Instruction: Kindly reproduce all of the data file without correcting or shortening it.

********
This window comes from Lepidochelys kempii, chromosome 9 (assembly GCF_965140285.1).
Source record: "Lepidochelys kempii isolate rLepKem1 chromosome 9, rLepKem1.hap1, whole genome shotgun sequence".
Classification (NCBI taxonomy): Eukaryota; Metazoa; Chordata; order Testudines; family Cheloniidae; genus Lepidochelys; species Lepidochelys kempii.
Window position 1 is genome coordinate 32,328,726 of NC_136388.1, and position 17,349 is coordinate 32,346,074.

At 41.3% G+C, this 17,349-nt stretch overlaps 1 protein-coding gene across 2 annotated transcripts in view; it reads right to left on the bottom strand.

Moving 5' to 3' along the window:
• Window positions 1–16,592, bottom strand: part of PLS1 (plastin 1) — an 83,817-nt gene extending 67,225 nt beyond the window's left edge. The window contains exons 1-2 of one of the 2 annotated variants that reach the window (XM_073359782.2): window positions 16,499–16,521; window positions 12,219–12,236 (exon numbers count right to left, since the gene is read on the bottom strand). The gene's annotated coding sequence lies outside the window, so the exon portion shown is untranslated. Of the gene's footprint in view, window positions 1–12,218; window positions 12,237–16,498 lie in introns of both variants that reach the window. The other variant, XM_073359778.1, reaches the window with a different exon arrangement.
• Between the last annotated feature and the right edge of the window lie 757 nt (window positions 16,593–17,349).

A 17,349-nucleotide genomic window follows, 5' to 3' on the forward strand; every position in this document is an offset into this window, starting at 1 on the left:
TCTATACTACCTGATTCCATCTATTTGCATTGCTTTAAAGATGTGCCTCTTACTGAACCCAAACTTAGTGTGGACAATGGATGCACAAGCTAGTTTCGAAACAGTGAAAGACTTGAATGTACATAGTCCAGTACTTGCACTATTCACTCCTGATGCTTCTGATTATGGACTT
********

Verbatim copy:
This window comes from Lepidochelys kempii, chromosome 9 (assembly GCF_965140285.1).
Source record: "Lepidochelys kempii isolate rLepKem1 chromosome 9, rLepKem1.hap1, whole genome shotgun sequence".
Classification (NCBI taxonomy): Eukaryota; Metazoa; Chordata; order Testudines; family Cheloniidae; genus Lepidochelys; species Lepidochelys kempii.
Window position 1 is genome coordinate 32,328,726 of NC_136388.1, and position 17,349 is coordinate 32,346,074.

At 41.3% G+C, this 17,349-nt stretch overlaps 1 protein-coding gene across 2 annotated transcripts in view; it reads right to left on the bottom strand.

Moving 5' to 3' along the window:
• Window positions 1–16,592, bottom strand: part of PLS1 (plastin 1) — an 83,817-nt gene extending 67,225 nt beyond the window's left edge. The window contains exons 1-2 of one of the 2 annotated variants that reach the window (XM_073359782.2): window positions 16,499–16,521; window positions 12,219–12,236 (exon numbers count right to left, since the gene is read on the bottom strand). The gene's annotated coding sequence lies outside the window, so the exon portion shown is untranslated. Of the gene's footprint in view, window positions 1–12,218; window positions 12,237–16,498 lie in introns of both variants that reach the window. The other variant, XM_073359778.1, reaches the window with a different exon arrangement.
• Between the last annotated feature and the right edge of the window lie 757 nt (window positions 16,593–17,349).

A 17,349-nucleotide genomic window follows, 5' to 3' on the forward strand; every position in this document is an offset into this window, starting at 1 on the left:
TCTATACTACCTGATTCCATCTATTTGCATTGCTTTAAAGATGTGCCTCTTACTGAACCCAAACTTAGTGTGGACAATGGATGCACAAGCTAGTTTCGAAACAGTGAAAGACTTGAATGTACATAGTCCAGTACTTGCACTATTCACTCCTGATGCTTCTGATTATGGACTT